Level 10 - Chapter 1 (Frontiers Records)

A fine meeting of metal minds...
Release Date: 
22 Jan 2015 - 11:30pm

Another day, another Frontiers Records’ hatched supergroup. This time the Italian label has asked Primal Fear/Sinner bassist Mat Sinner and Symphony X/Adrenaline Mob throatsmith Russell Allen to throw some mud at the heavy metal wall, and ya know what? Quite a lot of it sticks.

Sinner, you’ll remember, also has a finger in the Voodoo Circle pie, a band whose at times slavish dedication to Whitesnake’s 1987 album can seem a bit laughable, so it’s no surprise that opener Cry No More has a distinct whiff of Lord Coverdale and company’s glorious middle period; that said, Allen’s classic metal aggression does give the track a nice edge to it, and it’s not a bad opening statement of intent.

Next up is the stately Soul of a Warrior, wherein Level 10 recreate the ‘glory’ days of Black Sabbath as fronted by Tony Martin; this isn’t as bad as you might think, and the performances of all involved (and remember as well as the main protagonists you’ve got high calibre sidemen like Roland Grapow and Alex Beyrodt on twin axes here) manage to lift what might have been a mundane piece of metal into the ‘really rather good’ folder.

Third track No Turning Back is so good as to render my chortling rather redundant; a thunderous, high octane rocker in the vein of Judas Priest at their most melodic, Allen puts in a sumptuous performance almost worth the price of admission on it’s own. Is it derivative? Yes. Is it a monstrously good track? You bet. 

This pattern basically repeats itself throughout the rest of the album, as Allen and Sinner combine to recall some of melodic metal and hard rock’s best moments of the last four decades; The groovy One Way Street references the Zeppelin-loving tendencies of a lot of the heavier hair metal acts of the late eighties, whilst the histrionic Blasphemy finds Allen slightly closer to home, spitting out a bileful vocal over some pleasingly heavy progressive metal that might easily have found it’s way on to one of the later Symphony X releases.

After that comparatively excellent opening salvo, Last Man on Earth isn’t quite so effective, with it’s chorus not quite hitting the heights of the previous five tracks. It’s hook just isn’t strong enough, and the song shuffles off apologetically after three and three quarter minutes of loud posturing.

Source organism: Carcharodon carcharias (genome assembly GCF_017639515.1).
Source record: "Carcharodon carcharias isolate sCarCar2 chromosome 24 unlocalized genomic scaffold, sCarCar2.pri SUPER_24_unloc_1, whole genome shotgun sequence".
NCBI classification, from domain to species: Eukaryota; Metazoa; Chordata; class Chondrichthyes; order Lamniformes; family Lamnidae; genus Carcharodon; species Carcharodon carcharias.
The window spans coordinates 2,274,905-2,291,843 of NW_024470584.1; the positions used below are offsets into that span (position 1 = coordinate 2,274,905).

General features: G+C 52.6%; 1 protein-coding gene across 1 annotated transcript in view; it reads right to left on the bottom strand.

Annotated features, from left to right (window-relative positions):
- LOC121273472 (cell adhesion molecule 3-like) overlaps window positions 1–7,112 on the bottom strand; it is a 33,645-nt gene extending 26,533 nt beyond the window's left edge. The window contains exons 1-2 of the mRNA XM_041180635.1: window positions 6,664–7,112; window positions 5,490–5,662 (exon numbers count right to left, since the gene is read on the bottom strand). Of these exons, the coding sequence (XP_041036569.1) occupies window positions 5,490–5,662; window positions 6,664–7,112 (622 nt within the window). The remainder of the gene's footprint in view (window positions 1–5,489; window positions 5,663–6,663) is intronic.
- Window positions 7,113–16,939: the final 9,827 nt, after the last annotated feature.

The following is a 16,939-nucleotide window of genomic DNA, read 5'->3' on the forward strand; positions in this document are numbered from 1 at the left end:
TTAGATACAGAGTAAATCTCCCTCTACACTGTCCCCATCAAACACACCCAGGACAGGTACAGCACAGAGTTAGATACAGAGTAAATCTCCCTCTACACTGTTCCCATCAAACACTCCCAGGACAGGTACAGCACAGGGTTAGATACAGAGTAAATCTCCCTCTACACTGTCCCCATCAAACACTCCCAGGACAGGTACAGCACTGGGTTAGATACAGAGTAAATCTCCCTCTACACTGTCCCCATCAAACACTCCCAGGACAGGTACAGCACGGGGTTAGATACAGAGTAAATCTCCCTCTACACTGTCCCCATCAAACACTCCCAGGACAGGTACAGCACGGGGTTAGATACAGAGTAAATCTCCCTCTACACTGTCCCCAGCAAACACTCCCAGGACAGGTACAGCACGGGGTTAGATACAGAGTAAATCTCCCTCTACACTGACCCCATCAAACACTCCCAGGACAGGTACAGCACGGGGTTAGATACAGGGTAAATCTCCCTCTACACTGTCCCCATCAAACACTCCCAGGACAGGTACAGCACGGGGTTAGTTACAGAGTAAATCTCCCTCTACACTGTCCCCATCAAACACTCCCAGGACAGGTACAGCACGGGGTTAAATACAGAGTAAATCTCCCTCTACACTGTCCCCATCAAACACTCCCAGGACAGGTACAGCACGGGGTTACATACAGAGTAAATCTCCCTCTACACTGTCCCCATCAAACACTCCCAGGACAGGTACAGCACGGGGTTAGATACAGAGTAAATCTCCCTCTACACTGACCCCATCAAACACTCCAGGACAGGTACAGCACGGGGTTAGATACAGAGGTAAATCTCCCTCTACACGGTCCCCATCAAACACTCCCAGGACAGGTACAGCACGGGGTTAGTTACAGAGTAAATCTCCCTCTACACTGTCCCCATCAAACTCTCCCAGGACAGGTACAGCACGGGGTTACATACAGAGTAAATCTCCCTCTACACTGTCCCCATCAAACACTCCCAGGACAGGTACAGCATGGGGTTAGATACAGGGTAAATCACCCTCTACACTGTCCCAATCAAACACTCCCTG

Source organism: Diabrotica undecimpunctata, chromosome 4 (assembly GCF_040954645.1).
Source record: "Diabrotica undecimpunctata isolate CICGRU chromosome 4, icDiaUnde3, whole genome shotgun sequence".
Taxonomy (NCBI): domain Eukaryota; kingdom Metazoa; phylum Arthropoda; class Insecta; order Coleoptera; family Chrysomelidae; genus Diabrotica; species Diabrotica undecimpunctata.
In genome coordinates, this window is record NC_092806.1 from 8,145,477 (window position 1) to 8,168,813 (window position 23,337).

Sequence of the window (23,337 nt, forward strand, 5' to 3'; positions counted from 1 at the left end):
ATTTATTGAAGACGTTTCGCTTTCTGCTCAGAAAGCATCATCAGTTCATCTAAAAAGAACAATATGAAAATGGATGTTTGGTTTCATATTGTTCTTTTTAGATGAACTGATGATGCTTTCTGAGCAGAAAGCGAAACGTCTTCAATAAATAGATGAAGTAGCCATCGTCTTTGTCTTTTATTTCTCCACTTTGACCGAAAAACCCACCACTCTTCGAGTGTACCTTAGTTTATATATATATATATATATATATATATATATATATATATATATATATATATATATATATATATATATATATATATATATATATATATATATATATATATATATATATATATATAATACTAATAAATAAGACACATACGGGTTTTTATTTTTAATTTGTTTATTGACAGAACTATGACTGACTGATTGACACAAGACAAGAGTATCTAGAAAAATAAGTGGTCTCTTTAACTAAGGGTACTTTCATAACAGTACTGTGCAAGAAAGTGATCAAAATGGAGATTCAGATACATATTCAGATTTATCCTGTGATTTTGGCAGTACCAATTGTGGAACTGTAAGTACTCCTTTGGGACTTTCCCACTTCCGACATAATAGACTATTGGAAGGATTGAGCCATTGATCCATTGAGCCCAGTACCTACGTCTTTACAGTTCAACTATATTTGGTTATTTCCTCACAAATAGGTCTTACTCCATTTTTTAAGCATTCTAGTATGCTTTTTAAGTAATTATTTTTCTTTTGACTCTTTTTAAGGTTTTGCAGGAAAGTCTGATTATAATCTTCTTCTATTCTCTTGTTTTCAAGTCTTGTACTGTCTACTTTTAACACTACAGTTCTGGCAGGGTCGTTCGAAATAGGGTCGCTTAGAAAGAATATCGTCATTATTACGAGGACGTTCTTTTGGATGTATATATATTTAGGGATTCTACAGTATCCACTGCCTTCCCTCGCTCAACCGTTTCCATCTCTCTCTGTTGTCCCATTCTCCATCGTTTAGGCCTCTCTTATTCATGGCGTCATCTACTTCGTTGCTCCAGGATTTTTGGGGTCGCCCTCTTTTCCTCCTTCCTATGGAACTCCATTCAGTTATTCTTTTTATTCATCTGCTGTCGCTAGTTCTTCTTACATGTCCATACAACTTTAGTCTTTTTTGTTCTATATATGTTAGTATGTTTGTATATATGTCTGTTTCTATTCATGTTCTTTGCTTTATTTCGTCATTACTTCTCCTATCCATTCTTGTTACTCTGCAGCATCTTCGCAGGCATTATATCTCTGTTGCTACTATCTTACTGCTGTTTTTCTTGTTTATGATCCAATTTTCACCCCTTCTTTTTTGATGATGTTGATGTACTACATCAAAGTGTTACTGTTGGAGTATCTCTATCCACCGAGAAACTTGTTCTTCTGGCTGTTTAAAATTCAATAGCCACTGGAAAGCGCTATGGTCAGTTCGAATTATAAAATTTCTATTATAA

Still one duff track out of six ain’t a bad start – and the polite power metal of Scream and Shout goes a fair way to restoring quality levels. As it’s simplistic title suggests, it’s a stomping rager, kinda Dio by way of Helloween, and it ticks all the boxes if it’s stripped back headbanging nirvana you’re after.

Voice of the Wilderness has more of that monumental Headless Cross vibe thanks to its multi vocalled chorus , adamantine riffage and Randy Black’s titanic drumming, To my ears it’s the best track on the album, though you’re sure to disagree and pick one of the other tracks. Suffice to say fans of traditional metal won’t be able to resist this song – strap one of your acquaintance into a chair (with their permission of course) and then defy them not to rock out to this track, having first had a little wager on the affair. You’ll clean up, I promise.

The balladic All Hope is Gone doesn’t allow momentum to drop, with Allen wrenching an impressive amount of emotion out of the rather prosaic lyrics, providing the albums’ first and only lighters-in-the-air moment. I’m a sucker for a well-executed power ballad, and this is, I’m glad to report, just such a thing.

After that brief dip into tear jerking wimpery normal service is resumed with the thunderous Demonized which, as it’s Priestesque title might suggest, brings to mind the Metal God at his most vehement. It’s a tribute to Russell Allen’s vocal prowess that, despite the many comparisons available to reviewers of this album between him and the other singers bought to mind by Sinner’s songwriting, the man is bested by none. Truly he is one of the great modern heavy metal vocalists.

Penultimate track The Soul Eternal features more anthemic late eighties styling; Allen throws in his loosest performance here, less bellow and more emotion, and it works nicely, leaving closing track Forevermore to round things out in suitably heavy metal fashion.

Here at Metal as Fuck we’ve been more than a little dubious at the amount of these ‘supergroups’ thrown up by Frontiers Records over the past few years. Often they smack of moneymaking cynicism, but Level 10 transcend any such doubts creating a living, breathing slice of classic metal that sounds at all times vital and, more importantly, the work of a ‘real’ band. Let’s hope that’s the case and they make it to album number two, because Chapter 1 makes me want to here what else this band can come up with.